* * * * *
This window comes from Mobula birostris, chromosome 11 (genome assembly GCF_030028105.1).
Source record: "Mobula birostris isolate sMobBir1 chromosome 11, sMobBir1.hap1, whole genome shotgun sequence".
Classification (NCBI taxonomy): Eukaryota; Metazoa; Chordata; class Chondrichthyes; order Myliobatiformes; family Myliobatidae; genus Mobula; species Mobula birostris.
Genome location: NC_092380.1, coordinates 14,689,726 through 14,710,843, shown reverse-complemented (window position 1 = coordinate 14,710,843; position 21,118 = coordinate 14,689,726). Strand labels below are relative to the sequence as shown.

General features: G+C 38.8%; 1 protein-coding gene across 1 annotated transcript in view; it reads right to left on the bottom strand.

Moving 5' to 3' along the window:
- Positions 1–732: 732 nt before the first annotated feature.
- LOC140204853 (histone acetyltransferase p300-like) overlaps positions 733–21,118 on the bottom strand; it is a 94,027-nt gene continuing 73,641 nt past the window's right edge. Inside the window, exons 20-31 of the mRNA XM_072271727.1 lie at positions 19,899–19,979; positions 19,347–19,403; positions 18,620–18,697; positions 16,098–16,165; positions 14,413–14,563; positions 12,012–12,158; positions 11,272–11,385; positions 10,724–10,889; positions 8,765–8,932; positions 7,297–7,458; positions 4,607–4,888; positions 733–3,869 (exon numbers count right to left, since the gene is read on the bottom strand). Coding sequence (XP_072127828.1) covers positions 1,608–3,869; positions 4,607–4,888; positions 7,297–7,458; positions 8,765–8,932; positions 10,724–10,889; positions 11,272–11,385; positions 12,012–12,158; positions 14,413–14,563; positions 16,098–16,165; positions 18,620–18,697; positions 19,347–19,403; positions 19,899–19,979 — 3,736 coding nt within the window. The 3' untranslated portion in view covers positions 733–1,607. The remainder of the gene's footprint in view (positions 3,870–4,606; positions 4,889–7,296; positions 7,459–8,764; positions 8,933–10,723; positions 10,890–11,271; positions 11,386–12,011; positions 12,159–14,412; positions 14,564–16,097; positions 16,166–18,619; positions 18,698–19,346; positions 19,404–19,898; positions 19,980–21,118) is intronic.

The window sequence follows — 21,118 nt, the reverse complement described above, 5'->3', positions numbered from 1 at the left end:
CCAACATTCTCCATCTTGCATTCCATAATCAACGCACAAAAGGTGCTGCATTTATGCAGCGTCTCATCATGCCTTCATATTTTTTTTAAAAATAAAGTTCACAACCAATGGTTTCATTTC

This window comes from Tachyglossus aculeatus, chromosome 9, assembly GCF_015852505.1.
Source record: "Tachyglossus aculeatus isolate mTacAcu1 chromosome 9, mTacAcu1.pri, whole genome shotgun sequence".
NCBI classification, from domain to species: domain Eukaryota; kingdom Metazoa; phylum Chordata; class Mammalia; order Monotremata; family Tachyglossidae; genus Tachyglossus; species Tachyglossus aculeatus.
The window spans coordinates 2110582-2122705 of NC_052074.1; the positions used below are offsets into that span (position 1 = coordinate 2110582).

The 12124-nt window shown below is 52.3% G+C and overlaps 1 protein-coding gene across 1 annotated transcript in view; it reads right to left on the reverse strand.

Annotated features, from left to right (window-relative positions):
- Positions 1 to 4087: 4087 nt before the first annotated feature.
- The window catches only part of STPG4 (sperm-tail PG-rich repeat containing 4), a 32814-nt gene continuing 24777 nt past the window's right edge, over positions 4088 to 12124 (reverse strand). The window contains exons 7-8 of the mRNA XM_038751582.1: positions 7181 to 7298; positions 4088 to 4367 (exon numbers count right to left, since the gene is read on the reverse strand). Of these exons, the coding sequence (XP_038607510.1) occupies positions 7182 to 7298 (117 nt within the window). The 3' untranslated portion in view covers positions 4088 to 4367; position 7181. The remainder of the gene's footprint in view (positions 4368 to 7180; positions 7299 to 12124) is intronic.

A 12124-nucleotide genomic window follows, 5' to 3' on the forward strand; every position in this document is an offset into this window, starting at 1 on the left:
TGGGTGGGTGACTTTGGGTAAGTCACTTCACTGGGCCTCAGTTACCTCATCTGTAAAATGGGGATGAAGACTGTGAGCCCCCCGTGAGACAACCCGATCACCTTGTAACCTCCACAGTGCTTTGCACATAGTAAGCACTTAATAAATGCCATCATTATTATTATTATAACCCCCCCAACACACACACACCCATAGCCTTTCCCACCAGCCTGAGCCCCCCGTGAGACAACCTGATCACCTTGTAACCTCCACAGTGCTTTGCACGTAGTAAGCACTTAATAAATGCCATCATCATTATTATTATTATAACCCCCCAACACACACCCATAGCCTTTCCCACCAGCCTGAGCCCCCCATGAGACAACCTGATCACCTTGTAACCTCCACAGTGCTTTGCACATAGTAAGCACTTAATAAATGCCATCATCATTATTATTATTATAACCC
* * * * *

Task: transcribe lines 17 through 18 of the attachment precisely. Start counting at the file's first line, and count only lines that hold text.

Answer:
- Positions 1 to 4087: 4087 nt before the first annotated feature.
- The window catches only part of STPG4 (sperm-tail PG-rich repeat containing 4), a 32814-nt gene continuing 24777 nt past the window's right edge, over positions 4088 to 12124 (reverse strand). The window contains exons 7-8 of the mRNA XM_038751582.1: positions 7181 to 7298; positions 4088 to 4367 (exon numbers count right to left, since the gene is read on the reverse strand). Of these exons, the coding sequence (XP_038607510.1) occupies positions 7182 to 7298 (117 nt within the window). The 3' untranslated portion in view covers positions 4088 to 4367; position 7181. The remainder of the gene's footprint in view (positions 4368 to 7180; positions 7299 to 12124) is intronic.